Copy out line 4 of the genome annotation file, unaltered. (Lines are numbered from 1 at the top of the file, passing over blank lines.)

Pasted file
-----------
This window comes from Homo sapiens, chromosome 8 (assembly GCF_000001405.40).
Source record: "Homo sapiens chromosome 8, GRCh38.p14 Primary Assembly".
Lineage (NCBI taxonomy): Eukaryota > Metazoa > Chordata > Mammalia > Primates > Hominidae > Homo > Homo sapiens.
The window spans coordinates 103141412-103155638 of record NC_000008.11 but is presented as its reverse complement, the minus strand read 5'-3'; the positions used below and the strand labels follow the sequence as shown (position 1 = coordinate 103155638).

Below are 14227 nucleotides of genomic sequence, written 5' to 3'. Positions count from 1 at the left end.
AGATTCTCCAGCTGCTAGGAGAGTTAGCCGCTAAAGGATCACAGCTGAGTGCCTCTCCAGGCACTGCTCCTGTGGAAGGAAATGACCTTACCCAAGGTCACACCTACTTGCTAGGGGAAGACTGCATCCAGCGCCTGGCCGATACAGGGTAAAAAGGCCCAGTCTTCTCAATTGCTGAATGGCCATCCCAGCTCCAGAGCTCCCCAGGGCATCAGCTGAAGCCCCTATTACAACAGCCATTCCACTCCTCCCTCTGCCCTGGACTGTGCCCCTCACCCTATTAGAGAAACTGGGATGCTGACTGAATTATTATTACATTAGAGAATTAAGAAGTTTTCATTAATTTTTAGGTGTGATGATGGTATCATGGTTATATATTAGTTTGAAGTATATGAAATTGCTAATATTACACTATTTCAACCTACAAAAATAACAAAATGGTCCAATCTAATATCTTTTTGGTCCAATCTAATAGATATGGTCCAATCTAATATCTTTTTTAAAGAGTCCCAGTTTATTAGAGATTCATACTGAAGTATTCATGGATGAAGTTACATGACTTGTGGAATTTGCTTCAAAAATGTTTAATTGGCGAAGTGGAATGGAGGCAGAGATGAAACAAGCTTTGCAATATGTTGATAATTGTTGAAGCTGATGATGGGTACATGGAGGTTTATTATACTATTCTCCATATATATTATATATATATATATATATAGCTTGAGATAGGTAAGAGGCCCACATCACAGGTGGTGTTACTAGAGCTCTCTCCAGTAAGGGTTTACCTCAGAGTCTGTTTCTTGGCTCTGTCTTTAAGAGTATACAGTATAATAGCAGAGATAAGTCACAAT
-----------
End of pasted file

The window spans coordinates 103141412-103155638 of record NC_000008.11 but is presented as its reverse complement, the minus strand read 5'-3'; the positions used below and the strand labels follow the sequence as shown (position 1 = coordinate 103155638).